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Int. J. Mol. Sci. 2012, 13(5), 5729-5739; doi:10.3390/ijms13055729

Ginsenoside Rg3 Reduces Lipid Accumulation with AMP-Activated Protein Kinase (AMPK) Activation in HepG2 Cells

1
Department of Nutritional Science and Food Management, Ewha Womans University, Seoul 120-750, Korea
2
Food Bio-Nano Research Group, Korea Food Research Institute, Seongnam, Gyeonggi 463-746, Korea
3
Department of Food and Nutrition, College of Health Sciences, Korea University, Seoul 136-703, Korea
These authors contributed equally to the work.
*
Author to whom correspondence should be addressed.
Received: 28 February 2012 / Revised: 10 April 2012 / Accepted: 7 May 2012 / Published: 11 May 2012
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Abstract

Cardiovascular disease (CVD) is one of the main causes of mortality worldwide, and dyslipidemia is a major risk factor for CVD. Ginseng has been widely used in the clinic to treat CVD. Ginsenoside Rg3, one of the major active components of ginseng, has been reported to exhibit antiobesity, antidiabetic, and cardioprotective effects. However, the effect of ginsenoside Rg3 on hepatic lipid metabolism remains unclear. Therefore, we investigated whether ginsenoside Rg3 would regulate hepatic lipid metabolism with AMP-activated protein kinase (AMPK) activation in HepG2 cells. Ginsenoside Rg3 significantly reduced hepatic cholesterol and triglyceride levels. Furthermore, ginsenoside Rg3 inhibited expression of sterol regulatory element binding protein-2 (SREBP-2) and 3-hydroxy-3-methyl glutaryl coenzyme A reductase (HMGCR). Ginsenoside Rg3 increased activity of AMPK, a major regulator of energy metabolism. These results suggest that ginsenoside Rg3 reduces hepatic lipid accumulation with inhibition of SREBP-2 and HMGCR expression and stimulation of AMPK activity in HepG2 cells. Therefore, ginsenoside Rg3 may be beneficial as a food ingredient to lower the risk of CVD by regulating dyslipidemia.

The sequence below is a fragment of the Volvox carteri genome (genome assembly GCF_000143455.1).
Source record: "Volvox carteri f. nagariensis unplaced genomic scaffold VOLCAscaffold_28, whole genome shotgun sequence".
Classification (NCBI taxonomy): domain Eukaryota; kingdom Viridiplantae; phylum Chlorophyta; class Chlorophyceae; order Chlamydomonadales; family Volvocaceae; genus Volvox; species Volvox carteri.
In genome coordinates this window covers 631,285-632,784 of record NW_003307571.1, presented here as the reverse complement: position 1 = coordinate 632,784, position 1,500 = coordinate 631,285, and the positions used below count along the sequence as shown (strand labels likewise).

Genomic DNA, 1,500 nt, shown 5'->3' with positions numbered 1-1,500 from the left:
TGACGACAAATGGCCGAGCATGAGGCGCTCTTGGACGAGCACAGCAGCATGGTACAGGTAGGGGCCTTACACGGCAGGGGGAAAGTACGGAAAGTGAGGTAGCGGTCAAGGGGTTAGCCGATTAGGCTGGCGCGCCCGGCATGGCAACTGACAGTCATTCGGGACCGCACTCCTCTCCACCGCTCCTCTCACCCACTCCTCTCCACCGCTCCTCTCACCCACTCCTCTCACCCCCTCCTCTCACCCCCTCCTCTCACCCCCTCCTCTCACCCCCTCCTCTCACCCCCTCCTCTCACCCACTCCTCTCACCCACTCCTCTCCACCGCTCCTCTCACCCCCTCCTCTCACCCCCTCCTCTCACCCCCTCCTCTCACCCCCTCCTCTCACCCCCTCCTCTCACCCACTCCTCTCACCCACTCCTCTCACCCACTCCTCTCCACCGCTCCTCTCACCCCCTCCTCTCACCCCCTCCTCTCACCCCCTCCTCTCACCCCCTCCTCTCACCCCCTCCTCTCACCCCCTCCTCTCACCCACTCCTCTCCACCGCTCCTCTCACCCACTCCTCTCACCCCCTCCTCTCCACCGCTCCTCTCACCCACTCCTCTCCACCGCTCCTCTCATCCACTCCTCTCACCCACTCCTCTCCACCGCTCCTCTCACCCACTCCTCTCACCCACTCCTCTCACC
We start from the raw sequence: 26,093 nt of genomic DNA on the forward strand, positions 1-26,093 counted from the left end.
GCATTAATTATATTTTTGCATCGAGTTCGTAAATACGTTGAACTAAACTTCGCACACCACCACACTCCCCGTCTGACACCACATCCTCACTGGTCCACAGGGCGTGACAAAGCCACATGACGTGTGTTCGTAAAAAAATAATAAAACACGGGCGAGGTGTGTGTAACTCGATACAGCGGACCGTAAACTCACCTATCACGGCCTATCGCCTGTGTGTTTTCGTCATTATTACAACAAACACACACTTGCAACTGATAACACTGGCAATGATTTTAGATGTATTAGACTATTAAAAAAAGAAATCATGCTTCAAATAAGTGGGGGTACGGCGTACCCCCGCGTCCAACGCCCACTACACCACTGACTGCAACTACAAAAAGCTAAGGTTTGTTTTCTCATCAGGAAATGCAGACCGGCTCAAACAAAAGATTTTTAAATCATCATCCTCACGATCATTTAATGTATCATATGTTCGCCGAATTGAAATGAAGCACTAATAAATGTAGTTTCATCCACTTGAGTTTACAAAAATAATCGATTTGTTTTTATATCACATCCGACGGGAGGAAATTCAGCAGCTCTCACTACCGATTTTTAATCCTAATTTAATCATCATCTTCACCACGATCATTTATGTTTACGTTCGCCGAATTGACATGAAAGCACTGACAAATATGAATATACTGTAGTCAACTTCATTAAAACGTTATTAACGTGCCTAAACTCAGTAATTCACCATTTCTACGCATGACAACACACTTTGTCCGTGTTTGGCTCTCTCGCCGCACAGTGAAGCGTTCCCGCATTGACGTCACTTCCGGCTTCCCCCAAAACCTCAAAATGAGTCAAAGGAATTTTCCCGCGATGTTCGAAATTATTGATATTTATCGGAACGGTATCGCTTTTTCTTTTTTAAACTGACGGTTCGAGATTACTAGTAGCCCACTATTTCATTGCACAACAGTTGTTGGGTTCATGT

Keywords: Cardiovascular disease (CVD); ginsenoside Rg3; cholesterol; triglyceride; SREBP-2; HMGCR; AMPK Cardiovascular disease (CVD); ginsenoside Rg3; cholesterol; triglyceride; SREBP-2; HMGCR; AMPK
This is an open access article distributed under the Creative Commons Attribution License (CC BY 3.0).

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MDPI and ACS Style

Lee, S.; Lee, M.-S.; Kim, C.-T.; Kim, I.-H.; Kim, Y. Ginsenoside Rg3 Reduces Lipid Accumulation with AMP-Activated Protein Kinase (AMPK) Activation in HepG2 Cells. Int. J. Mol. Sci. 2012, 13, 5729-5739.

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